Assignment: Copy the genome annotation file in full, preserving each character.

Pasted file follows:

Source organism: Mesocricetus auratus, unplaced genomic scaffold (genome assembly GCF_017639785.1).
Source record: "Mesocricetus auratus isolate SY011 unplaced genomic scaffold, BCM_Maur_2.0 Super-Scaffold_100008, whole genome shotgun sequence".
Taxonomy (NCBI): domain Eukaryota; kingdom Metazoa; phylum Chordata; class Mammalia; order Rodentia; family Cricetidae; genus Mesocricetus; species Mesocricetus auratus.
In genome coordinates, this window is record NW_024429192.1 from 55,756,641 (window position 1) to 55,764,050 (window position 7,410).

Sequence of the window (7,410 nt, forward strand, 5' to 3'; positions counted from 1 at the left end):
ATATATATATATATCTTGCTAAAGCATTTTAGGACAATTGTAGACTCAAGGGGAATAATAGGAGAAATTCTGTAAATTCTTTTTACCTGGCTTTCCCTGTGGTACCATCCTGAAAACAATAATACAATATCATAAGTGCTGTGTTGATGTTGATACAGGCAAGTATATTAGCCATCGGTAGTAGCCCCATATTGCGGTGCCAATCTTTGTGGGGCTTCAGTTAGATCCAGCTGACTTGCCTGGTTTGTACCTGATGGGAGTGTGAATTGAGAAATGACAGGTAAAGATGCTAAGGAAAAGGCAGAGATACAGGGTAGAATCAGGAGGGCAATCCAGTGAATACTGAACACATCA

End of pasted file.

Source organism: Mesocricetus auratus, unplaced genomic scaffold (genome assembly GCF_017639785.1).
Source record: "Mesocricetus auratus isolate SY011 unplaced genomic scaffold, BCM_Maur_2.0 Super-Scaffold_100008, whole genome shotgun sequence".
Taxonomy (NCBI): domain Eukaryota; kingdom Metazoa; phylum Chordata; class Mammalia; order Rodentia; family Cricetidae; genus Mesocricetus; species Mesocricetus auratus.
In genome coordinates, this window is record NW_024429192.1 from 55,756,641 (window position 1) to 55,764,050 (window position 7,410).

Sequence of the window (7,410 nt, forward strand, 5' to 3'; positions counted from 1 at the left end):
ATATATATATATATCTTGCTAAAGCATTTTAGGACAATTGTAGACTCAAGGGGAATAATAGGAGAAATTCTGTAAATTCTTTTTACCTGGCTTTCCCTGTGGTACCATCCTGAAAACAATAATACAATATCATAAGTGCTGTGTTGATGTTGATACAGGCAAGTATATTAGCCATCGGTAGTAGCCCCATATTGCGGTGCCAATCTTTGTGGGGCTTCAGTTAGATCCAGCTGACTTGCCTGGTTTGTACCTGATGGGAGTGTGAATTGAGAAATGACAGGTAAAGATGCTAAGGAAAAGGCAGAGATACAGGGTAGAATCAGGAGGGCAATCCAGTGAATACTGAACACATCA